Our first country was Panama, and a month into our stay we hiked to the highest point on Bastimentos Island and marveled at this view. The air seemed fresher from that viewpoint, and my vision clearer. It was the first time I can remember living completely in the moment. I wasn’t regretting anything from my past, or plotting for my future. I was simply enjoying where I was, and more importantly who I was, and whom I was with. How we had been courageous enough to leave our hometown to see things like this, I’ll never fully understand. Our belief and faith was unmatched, and in that moment, I felt validated.
Fast-forward a year, and we were in Europe, beginning our second year abroad. We had spent an entire year with only the things that could fit into our 35 Liter backpacks (about 20 pounds worth of stuff). In that time we had chased each other on black sand beaches, lived without hot water for months on end, ran out of money in a third world country, before launching freelance careers to become self sufficient. We’d fallen deeper in love, screamed in the Coliseum, traveled through 8 countries in total, sacrificed our necks and posture to gaze at the ceiling of the Sistine Chapel for hours, and smiled at each other throughout bumpy speedboat rides, creating mental images that will forever be engraved in my mind, next to the definition of ‘trust’. In short, we’d lived.
And by this time the reaction of others had drastically changed. Every interaction we had was filled with awe and admiration. Strangers were mesmerized by our courage and ambition, and we stole the spotlight at every dinner party we attended, with stories of our worldly adventure. Even our family and friends now saw the value in our journey. But I still felt the ping in my belly. I still felt like I needed to upgrade from cheap travel, to afford our lifestyle how we wanted.
Our freelance careers and small online businesses weren’t enough. So we chased. We launched new businesses, and pushed ourselves, until it hit me. I’d like to say it was in a beautiful setting on the Phi Phi Islands, as I peaked passed the leaf of a palm tree to see the beautifully clear blue water, and gain my clarity. But it was nothing like that. The setting was more like a tiny outdated apartment, that was all we could afford, in some discreet location, far off in the world. I was stressing about the ridiculous amount of emails one of our businesses had garnered, watching Jarrell casually sketch out an illustration for a movie board he was working on.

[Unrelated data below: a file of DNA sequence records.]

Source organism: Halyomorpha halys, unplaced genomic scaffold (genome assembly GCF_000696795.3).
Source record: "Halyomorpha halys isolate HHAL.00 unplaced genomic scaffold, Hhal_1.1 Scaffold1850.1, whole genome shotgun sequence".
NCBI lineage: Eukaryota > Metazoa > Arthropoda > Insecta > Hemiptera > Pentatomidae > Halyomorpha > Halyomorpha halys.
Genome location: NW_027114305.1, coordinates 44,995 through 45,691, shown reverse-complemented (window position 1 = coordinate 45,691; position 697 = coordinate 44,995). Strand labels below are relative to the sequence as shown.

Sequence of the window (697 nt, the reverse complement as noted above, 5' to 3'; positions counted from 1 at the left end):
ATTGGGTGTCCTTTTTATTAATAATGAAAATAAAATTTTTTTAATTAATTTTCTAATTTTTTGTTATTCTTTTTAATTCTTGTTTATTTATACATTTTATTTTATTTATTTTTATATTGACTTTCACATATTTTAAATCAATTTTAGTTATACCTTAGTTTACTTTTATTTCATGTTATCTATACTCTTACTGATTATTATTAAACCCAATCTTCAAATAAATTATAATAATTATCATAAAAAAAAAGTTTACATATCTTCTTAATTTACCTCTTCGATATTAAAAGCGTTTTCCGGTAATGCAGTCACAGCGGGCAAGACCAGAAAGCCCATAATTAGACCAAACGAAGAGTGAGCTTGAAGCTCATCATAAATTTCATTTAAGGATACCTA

Jarrell was always the cool and collected ying to my frantic and anxious yang. He was always relaxed, and sure of whatever it was we were doing. He didn’t doubt himself, or me. He believed in us equally and had faith in our resilience. In that moment I could see that Jarrell believed that he was enough, and I said to myself the two words that freed me of anxiety: I’m enough. It was a strange, and unexpectedly immediate release of tension. It was liberating, and I began repeating and expounding on my new power.
“I’m enough; just as I am. I don’t need to see another country, or make another dollar. It doesn’t matter how many mistakes I make or lessons I must relearn; I’m enough. I don’t need any things or people to validate me, because I’m enough just as I am.”
There is no thing, or achievement, or goal, or benchmark in this world that will ever match the feeling of accomplishment I felt in the moment I realized and embraced that I’m enough.
I was enough at track meets as a child, in assemblies as an adolescent, and as a college student and businesswoman. I was always enough, and the people around me, particularly my mother, always saw it. But it doesn’t matter how other people see you if you can’t see it yourself. It also doesn’t matter how others live, or question your life, once you believe you are enough. I don’t mind others chasing benchmarks, and I no longer get anxious when asked about my current standing in the race. I believe I am enough, and therefore do not feel insufficient or insecure in sharing that I am not chasing anything. Rather, I am simply being, and living.
Honestly, my body still hasn’t caught up to my mental growth. I’ll still face a situation that would undoubtedly have brought on anxiety in any other part of my journey, and begin to go through the same physical motions that used to precede the tension forming in my belly, but it never comes. That is no longer my reality, because I’ve allowed myself to decide my direction, while understanding that my titles or achievements do not define me.
Because I am enough. And now that I know that, everything seems to be okay.